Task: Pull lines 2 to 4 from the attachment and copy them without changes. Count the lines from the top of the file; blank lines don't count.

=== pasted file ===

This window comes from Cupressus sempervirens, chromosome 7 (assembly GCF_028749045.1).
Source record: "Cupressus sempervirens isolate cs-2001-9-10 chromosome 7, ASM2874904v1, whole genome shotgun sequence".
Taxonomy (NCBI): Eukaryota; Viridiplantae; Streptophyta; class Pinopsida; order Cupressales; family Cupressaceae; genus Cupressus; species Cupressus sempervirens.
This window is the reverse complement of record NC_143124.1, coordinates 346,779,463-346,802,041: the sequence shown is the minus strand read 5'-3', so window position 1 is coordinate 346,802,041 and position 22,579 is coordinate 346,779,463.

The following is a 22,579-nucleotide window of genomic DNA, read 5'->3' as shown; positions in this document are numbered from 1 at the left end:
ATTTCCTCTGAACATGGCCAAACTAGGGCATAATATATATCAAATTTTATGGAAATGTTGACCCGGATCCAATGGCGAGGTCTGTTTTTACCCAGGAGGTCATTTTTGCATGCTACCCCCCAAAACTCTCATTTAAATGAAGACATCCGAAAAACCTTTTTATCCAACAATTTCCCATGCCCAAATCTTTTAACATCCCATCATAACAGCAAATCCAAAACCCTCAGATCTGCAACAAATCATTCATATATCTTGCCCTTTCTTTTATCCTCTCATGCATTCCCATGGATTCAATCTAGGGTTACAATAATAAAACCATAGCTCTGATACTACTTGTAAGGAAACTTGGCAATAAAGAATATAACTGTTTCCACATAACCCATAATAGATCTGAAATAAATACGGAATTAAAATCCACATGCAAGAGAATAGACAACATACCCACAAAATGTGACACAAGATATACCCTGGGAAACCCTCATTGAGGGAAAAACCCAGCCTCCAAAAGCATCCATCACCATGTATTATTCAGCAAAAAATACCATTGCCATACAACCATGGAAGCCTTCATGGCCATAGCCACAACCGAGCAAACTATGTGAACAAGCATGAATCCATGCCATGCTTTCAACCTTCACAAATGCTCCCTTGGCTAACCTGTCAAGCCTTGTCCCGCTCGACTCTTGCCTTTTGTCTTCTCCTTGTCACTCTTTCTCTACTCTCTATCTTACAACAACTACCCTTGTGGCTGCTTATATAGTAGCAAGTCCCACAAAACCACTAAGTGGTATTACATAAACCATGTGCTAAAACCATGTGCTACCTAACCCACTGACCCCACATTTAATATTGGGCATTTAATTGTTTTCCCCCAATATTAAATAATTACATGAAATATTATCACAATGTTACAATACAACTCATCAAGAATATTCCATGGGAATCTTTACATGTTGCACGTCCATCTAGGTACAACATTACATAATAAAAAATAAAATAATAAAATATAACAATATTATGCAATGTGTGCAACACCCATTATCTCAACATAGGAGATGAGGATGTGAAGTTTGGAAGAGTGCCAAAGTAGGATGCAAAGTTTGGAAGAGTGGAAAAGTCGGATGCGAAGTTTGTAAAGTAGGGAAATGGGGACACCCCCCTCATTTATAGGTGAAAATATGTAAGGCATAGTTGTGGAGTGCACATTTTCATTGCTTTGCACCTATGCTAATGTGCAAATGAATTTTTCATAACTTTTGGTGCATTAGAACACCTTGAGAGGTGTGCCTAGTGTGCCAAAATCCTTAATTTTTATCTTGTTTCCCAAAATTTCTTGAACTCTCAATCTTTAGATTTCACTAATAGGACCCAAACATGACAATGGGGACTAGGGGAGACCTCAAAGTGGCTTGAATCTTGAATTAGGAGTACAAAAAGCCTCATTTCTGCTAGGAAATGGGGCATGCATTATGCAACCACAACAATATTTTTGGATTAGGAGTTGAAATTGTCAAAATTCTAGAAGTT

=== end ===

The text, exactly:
Source record: "Cupressus sempervirens isolate cs-2001-9-10 chromosome 7, ASM2874904v1, whole genome shotgun sequence".
Taxonomy (NCBI): Eukaryota; Viridiplantae; Streptophyta; class Pinopsida; order Cupressales; family Cupressaceae; genus Cupressus; species Cupressus sempervirens.
This window is the reverse complement of record NC_143124.1, coordinates 346,779,463-346,802,041: the sequence shown is the minus strand read 5'-3', so window position 1 is coordinate 346,802,041 and position 22,579 is coordinate 346,779,463.